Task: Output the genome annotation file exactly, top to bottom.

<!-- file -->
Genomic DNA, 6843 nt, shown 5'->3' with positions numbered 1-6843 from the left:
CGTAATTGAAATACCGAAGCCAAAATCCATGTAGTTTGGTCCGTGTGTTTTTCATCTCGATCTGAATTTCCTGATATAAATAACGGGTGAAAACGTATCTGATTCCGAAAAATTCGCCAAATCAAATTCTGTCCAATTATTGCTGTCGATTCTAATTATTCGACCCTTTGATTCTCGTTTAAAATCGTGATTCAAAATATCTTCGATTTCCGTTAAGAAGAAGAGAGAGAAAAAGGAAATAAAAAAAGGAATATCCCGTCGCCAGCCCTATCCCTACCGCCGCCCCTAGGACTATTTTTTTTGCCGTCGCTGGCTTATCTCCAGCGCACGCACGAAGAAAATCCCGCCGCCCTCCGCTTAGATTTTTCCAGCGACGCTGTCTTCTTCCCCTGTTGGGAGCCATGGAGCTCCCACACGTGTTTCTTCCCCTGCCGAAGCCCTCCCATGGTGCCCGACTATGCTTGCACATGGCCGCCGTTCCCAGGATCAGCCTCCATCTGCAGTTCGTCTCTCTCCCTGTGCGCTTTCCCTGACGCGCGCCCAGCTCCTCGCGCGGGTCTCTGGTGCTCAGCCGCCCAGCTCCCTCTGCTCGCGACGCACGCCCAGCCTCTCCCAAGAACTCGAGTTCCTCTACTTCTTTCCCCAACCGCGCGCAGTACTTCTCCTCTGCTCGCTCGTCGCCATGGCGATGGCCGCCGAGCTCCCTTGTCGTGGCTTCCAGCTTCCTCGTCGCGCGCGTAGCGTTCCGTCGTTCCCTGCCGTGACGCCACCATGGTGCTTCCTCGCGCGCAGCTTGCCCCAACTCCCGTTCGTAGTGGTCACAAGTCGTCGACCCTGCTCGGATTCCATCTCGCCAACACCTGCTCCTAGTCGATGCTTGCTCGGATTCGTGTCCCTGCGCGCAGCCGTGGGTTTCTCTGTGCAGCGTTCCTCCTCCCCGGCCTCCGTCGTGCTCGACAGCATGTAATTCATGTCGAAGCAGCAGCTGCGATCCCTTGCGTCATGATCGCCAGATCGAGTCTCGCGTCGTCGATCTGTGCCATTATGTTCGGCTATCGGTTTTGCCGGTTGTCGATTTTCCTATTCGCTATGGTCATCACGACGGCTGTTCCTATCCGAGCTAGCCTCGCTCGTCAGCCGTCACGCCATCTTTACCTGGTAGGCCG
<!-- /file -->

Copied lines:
Genomic DNA, 6843 nt, shown 5'->3' with positions numbered 1-6843 from the left:
CGTAATTGAAATACCGAAGCCAAAATCCATGTAGTTTGGTCCGTGTGTTTTTCATCTCGATCTGAATTTCCTGATATAAATAACGGGTGAAAACGTATCTGATTCCGAAAAATTCGCCAAATCAAATTCTGTCCAATTATTGCTGTCGATTCTAATTATTCGACCCTTTGATTCTCGTTTAAAATCGTGATTCAAAATATCTTCGATTTCCGTTAAGAAGAAGAGAGAGAAAAAGGAAATAAAAAAAGGAATATCCCGTCGCCAGCCCTATCCCTACCGCCGCCCCTAGGACTATTTTTTTTGCCGTCGCTGGCTTATCTCCAGCGCACGCACGAAGAAAATCCCGCCGCCCTCCGCTTAGATTTTTCCAGCGACGCTGTCTTCTTCCCCTGTTGGGAGCCATGGAGCTCCCACACGTGTTTCTTCCCCTGCCGAAGCCCTCCCATGGTGCCCGACTATGCTTGCACATGGCCGCCGTTCCCAGGATCAGCCTCCATCTGCAGTTCGTCTCTCTCCCTGTGCGCTTTCCCTGACGCGCGCCCAGCTCCTCGCGCGGGTCTCTGGTGCTCAGCCGCCCAGCTCCCTCTGCTCGCGACGCACGCCCAGCCTCTCCCAAGAACTCGAGTTCCTCTACTTCTTTCCCCAACCGCGCGCAGTACTTCTCCTCTGCTCGCTCGTCGCCATGGCGATGGCCGCCGAGCTCCCTTGTCGTGGCTTCCAGCTTCCTCGTCGCGCGCGTAGCGTTCCGTCGTTCCCTGCCGTGACGCCACCATGGTGCTTCCTCGCGCGCAGCTTGCCCCAACTCCCGTTCGTAGTGGTCACAAGTCGTCGACCCTGCTCGGATTCCATCTCGCCAACACCTGCTCCTAGTCGATGCTTGCTCGGATTCGTGTCCCTGCGCGCAGCCGTGGGTTTCTCTGTGCAGCGTTCCTCCTCCCCGGCCTCCGTCGTGCTCGACAGCATGTAATTCATGTCGAAGCAGCAGCTGCGATCCCTTGCGTCATGATCGCCAGATCGAGTCTCGCGTCGTCGATCTGTGCCATTATGTTCGGCTATCGGTTTTGCCGGTTGTCGATTTTCCTATTCGCTATGGTCATCACGACGGCTGTTCCTATCCGAGCTAGCCTCGCTCGTCAGCCGTCACGCCATCTTTACCTGGTAGGCCG